Presentation on theme: "Critical Appraisal: An Introduction Melanie Browne HBHSc, MLIS Information Specialist."— Presentation transcript:
Critical Appraisal: An Introduction Melanie Browne HBHSc, MLIS Information Specialist
Agenda Introduction Define Evidence-based clinical practice How to read a research article Search for best evidence Apply critical appraisal in your library Our new role Case presentation Resources
Evidence-Based Medicine "...the conscientious, explicit, and judicious use of current best evidence in making decisions about the care of individual patients. from Sackett, DL, et al. "Evidence based medicine: What it is and what it isn't." (BMJ 1996; 312: 71-2)
"Evidence based medicine (EBM) is an approach to health care that promotes the collection, interpretation, and integration of valid, important and applicable patient-reported, clinician-observed and research-derived evidence. The best available evidence, moderated by patient circumstances and preferences, is applied to improve the quality of clinical judgements" (McKibbon et al 1995).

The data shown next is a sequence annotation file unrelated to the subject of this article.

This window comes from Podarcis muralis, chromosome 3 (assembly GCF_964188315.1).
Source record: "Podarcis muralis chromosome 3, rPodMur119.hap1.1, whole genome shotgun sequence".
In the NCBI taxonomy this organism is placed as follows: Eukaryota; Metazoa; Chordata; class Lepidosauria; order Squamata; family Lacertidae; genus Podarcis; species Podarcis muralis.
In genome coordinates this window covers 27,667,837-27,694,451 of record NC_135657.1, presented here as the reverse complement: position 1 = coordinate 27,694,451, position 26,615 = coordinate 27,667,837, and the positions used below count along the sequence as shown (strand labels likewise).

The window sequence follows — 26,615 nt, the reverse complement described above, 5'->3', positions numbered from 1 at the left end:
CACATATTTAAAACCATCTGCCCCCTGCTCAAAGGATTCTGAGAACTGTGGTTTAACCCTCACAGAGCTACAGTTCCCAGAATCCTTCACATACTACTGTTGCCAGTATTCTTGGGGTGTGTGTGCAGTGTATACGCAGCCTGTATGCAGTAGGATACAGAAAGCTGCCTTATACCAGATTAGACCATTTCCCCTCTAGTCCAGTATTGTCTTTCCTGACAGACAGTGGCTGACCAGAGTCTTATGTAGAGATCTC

Why EBM? A clinician needs to read 17 peer reviewed articles per day, every day of the year, to stay current (Haynes 1993). Haynes, R. (1993) Where's the meat in clinical journals? ACP Journal Club, 119: A23-4. There are 20 million pieces of 'evidence' of varying quality and sometime of contradictory conclusions.
How Can You Access, Distil and Apply Research/Evidence? Develop summaries Train clinicians and other health care decision makers to find and appraise relevant evidence Decision support systems
Summaries With Rigorous Methodologies Cochrane Collaboration National Centre for Clinical Excellence Centre for Clinical Effectiveness at Monash University
The Argument for Evidence-Based Medicine Stay up to date with the current literature Communicate effectively Make the best use of information from the history, physical examination, and diagnostic testing Avoid common pitfalls of clinical decision-making
Critical Appraisal The assessment of evidence by systematically reviewing its relevance, validity and results to specific situations. - Chambers, R. (1998).